This past January, preparing lessons and crafting syllabi for the upcoming spring semester came with a new concern: how to handle ChatGPT? OpenAI’s chatbot debuted on November 30, 2022, and it seems to be able to do it all: it can compose music, create stories, and write essays. This semester is the first time where it will be available to students. But how to handle it?

For my English classes, writing is central. But ChatGPT – along with its sibling, InstructGPT – allows students to produce essays with minimal effort. And while TurnItIn and SafeAssign are upgrading their programs to detect AI writing – catching up to GPTZero – instructors still need to determine how they will tackle the subject during the spring semester. Is it best to be upfront and incorporate ChatGPT into the classroom? (Would that encourage students to use it more?) Address it in connection with the Academic Integrity Policy? Never speak of it, and hope for the best? As I thought about it, I realized that I could talk about this new technology without risking increased use… by simply incorporating principles of growth mindset into my assignments.

At this point, the term “growth mindset” is quite a few years old, and it may be starting to feel a bit stale. But, when applied practically, growth mindset can create engagement, improve retention… and make it a little bit harder for students to simply use ChatGPT. Here are five tips that I will be using this upcoming semester:

1. Embrace In-Class Pre-Writing

With so much to cover, sometimes it feels difficult to justify using class time for writing. (I suspect this is especially true in non-writing courses!) But in-class writing doesn’t have to take up a lot of time; in fact, sometimes a shorter, pre-writing assignment is more effective. For example, I often ask students to write and submit a tentative thesis or, if there’s a bit more time, develop a rough outline. Not only does this give me a sense of their essay plans, but it also gives students an opportunity to solidify their own ideas before starting the final draft. Perhaps more importantly, this is a chance for students to receive feedback, which can help them improve before the final paper is due.

2. Incorporate Personal Experience  

While this might not work for every kind of writing assignment, asking students to incorporate personal experience is another way to avoid issues with ChatGPT while also encouraging a growth mindset. Doing so validates students’ lived experiences, and it also encourages them to connect with the subject (which boosts engagement and aids retention). In my ENG 110 and ENG 100 courses, the final research paper is based on social justice; however, instead of limited topics, I ask students to start with their own lives. What do they care about? What issues do they want to solve? From there, each student develops their own topic and gets the opportunity to research something that interests them.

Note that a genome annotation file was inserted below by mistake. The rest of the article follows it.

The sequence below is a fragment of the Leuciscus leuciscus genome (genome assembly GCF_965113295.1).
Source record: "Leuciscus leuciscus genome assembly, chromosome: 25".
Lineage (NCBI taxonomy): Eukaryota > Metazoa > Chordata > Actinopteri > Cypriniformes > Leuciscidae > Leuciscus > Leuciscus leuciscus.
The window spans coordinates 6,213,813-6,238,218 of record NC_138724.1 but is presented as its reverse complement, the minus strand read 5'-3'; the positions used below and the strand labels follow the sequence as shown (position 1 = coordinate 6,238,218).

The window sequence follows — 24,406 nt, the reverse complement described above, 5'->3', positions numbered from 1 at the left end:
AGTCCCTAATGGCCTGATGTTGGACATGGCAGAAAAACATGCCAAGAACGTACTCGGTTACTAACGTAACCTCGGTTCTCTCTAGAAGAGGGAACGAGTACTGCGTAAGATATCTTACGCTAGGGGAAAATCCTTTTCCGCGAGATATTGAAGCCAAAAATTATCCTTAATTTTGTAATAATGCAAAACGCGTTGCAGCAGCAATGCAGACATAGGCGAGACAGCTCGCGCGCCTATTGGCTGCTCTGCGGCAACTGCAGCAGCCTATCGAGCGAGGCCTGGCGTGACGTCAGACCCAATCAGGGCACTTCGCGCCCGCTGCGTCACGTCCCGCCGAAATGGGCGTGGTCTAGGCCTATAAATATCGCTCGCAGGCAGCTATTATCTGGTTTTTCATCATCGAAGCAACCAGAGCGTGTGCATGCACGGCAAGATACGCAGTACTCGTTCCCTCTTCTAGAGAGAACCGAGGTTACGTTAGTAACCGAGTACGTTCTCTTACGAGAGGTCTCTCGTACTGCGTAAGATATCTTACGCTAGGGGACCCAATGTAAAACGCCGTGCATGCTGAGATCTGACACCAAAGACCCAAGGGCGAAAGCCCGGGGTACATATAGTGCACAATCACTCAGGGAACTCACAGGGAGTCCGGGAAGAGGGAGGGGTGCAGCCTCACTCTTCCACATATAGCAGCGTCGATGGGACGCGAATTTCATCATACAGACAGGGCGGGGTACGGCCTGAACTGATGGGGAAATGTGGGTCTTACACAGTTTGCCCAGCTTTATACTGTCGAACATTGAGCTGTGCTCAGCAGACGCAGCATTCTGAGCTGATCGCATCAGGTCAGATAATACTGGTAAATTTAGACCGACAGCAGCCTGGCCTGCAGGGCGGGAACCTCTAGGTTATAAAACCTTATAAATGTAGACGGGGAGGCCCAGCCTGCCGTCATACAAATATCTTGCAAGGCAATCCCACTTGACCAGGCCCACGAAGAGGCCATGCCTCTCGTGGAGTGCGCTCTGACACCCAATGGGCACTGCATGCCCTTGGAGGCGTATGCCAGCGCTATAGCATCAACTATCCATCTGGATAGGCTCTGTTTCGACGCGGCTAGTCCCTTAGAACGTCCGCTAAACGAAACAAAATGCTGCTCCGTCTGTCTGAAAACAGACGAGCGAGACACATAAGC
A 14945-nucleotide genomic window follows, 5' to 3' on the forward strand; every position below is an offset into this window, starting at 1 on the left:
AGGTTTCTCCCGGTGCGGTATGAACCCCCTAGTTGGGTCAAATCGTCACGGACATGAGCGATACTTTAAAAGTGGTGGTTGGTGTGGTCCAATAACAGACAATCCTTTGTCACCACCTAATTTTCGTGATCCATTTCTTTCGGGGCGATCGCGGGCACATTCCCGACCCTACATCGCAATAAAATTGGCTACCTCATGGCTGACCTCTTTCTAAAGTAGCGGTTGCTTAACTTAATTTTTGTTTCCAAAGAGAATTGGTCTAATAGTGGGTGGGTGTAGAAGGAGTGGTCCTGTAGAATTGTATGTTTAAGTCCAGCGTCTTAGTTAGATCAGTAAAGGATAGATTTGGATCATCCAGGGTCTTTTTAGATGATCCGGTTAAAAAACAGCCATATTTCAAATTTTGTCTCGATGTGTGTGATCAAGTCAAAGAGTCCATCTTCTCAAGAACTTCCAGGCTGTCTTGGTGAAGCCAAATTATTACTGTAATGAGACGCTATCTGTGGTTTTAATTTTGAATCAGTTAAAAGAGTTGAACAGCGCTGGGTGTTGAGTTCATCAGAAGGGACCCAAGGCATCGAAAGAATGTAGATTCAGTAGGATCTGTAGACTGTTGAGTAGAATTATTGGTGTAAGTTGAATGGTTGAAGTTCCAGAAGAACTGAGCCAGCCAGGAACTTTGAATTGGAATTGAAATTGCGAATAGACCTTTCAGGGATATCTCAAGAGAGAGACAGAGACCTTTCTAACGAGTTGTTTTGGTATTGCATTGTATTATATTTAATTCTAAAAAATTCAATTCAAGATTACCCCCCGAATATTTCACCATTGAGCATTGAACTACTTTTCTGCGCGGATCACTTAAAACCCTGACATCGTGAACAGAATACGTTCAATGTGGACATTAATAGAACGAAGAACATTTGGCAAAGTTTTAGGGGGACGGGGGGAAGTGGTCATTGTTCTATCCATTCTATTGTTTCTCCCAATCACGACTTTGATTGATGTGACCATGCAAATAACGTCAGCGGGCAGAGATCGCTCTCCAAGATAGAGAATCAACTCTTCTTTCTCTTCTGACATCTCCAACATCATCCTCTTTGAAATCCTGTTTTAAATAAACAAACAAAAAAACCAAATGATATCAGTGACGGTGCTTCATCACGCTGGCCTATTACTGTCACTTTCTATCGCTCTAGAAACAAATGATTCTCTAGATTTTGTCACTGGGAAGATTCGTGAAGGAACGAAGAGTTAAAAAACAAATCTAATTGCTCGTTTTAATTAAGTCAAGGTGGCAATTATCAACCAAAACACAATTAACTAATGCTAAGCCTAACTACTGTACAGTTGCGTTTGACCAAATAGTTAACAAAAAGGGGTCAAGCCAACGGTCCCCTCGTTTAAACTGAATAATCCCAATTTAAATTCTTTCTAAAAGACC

3. Encourage Revision 

Being receptive to and growing from feedback is a part of having a growth mindset; one way to encourage this – and to make sure that feedback is being utilized – is to incorporate rewrites. Not every assignment needs to be revised but doing so (and perhaps combining it with a reflection) can encourage students to develop their ideas and writing. In my courses, I offer both mandatory and optional rewrites, giving students multiple chances to improve their work. In these rewrites, new material must be in a different font color. Doing so not only makes it a little easier for me to grade, but it also gives students a good sense of how much they have changed (I tell them to aim for 50%).

4. Contemplate Reflection 

In my classes, students often engage in reflective activities: they are asked to respond to readings, to their assignments, and to how the class is going. Asking students to consider their work metacognitively – How did the process go? What did you learn? – allows them to track their progress. Building detailed reflective exercises into assignments helps develop a growth mindset while also allowing instructors to make sure students, rather than chatbots, are doing the work.

5. Try an Alternative Assignment  

Writing is important; as instructors, we know that. But an alternative assignment, one that encourages speaking skills, can promote many of the same proficiencies as writing. Furthermore, a presentation or a podcast may play to the skills of some students, allowing them a chance to excel. Over the past few years, I’ve replaced one essay with a podcast and reflection. While students initially hesitate, by the end of the unit they all tend to find it a useful experience. It’s an opportunity to use their voice – something a chatbot can’t replicate.

Chatbots like ChatGPT are here to stay and, as they develop, they’ll only get better. This semester, I’m hoping to talk to my students about this kind of technology: the good, the bad, and the academically gray. But one way to avoid the bad (and the academically gray) is to craft assignments that encourage students to develop a growth mindset. By highlighting the importance of their experiences and their voice, we won’t have to worry about robots… just yet.


Amina Tajbhai

Amina H. Tajbhai began as a Lecturer in January 2022. She received her Ph.D. in English literature from Fordham University in 2019. Her research considers the intersection between early modern literature and memory studies, gestures of violence on stage, and transgressive women.


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